But the story of India’s international relations over the last three decades has been one of a slow but definitive movement towards political reconciliation between India and the West and growing cooperation with the United States and its allies, he added, highlighting India’s recent participation in various alliances like Quad, Five Eyes, G-7 meetings, etc.  

“While both Delhi and Washington deny that the Quad is a military alliance, it could certainly take India closer than ever before to a security coalition with the West. If India shunned alliances in general, it was even more reluctant to be part of the Western ones; but the idea of Indian participation in looser coalitions of various kinds with different Western countries is no longer taboo in Delhi.”  

Beyond the US: Britain and Europe

His talk also touched upon India’s change in foreign policy in terms of strengthening ties with the European Union. “While improving relations with the United States gained traction quickly in the 21st century, moving forward with Britain and Europe was a lot harder. Although Britain and Europe have had a longer and more intimate relationship with India, the problem lay in the colonial past of Britain and Europe. However, Delhi is now strengthening security cooperation with Britain and Europe within the framework of Indo-Pacific geography. Delhi is also seeking free trade agreements with London and Brussels. India’s attitude towards Europe has evolved since the end of the Cold War as it opened up its economy to European capital and technology, sought to revitalize political engagement with the world’s major economies, and diversified its security partnerships. India aims to leverage enduring British strengths for national development, take advantage of the post-Brexit British ambitions for a global role, and find practical ways to better the dynamic between the domestic politics of the two countries,” he said.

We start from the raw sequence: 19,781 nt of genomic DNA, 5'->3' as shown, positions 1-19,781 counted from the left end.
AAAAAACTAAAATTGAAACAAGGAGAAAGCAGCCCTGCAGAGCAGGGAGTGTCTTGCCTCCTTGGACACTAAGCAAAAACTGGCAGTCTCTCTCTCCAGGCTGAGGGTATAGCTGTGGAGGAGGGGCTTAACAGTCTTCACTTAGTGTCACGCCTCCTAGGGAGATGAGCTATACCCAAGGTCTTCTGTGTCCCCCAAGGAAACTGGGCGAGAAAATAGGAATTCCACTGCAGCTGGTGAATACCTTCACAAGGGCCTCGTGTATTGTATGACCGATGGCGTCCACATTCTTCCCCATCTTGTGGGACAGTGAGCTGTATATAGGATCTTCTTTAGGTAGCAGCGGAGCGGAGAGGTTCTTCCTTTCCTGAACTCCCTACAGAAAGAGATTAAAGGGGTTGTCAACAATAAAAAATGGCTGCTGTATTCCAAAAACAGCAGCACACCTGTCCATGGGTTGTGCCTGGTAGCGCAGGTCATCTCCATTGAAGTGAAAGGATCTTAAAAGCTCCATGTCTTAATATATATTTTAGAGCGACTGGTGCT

India as a great power

Prof. Raja Mohan went on to say that one of the enduring concerns in the Indian foreign policy discourse has been the fear that drawing close to the US and the West will undermine India’s independent foreign policy and strategic autonomy. “Although that fear might have been somewhat true in the early years of independence, today India is the third largest economy in PPP terms. Its GDP has already overtaken that of France, is level with Britain and could overtake Germany’s by the end of this decade.” 

“India is also the third largest spender on defense and has one of the world’s largest armed forces. Together with the large size of its market, India is now in a position to negotiate relations with other major powers on reasonable terms. As it sheds the small-nation syndrome and imagines itself as part of the great power constellation shaping the world, India’s foreign policy must inevitably be different from that of a new nation in the middle of the 20th century. India today can and will be a partner for the US and the West on its own terms. It is that self-confidence that is driving India to solidify the strategic partnership with the West.”

“For many of my generation, the West was about escaping the lack of opportunities in India. At home, many saw it as ‘brain drain’. Today, the movement of professionals is seen as ‘brain gain’ and a powerful boost to the modernization of India,” he added.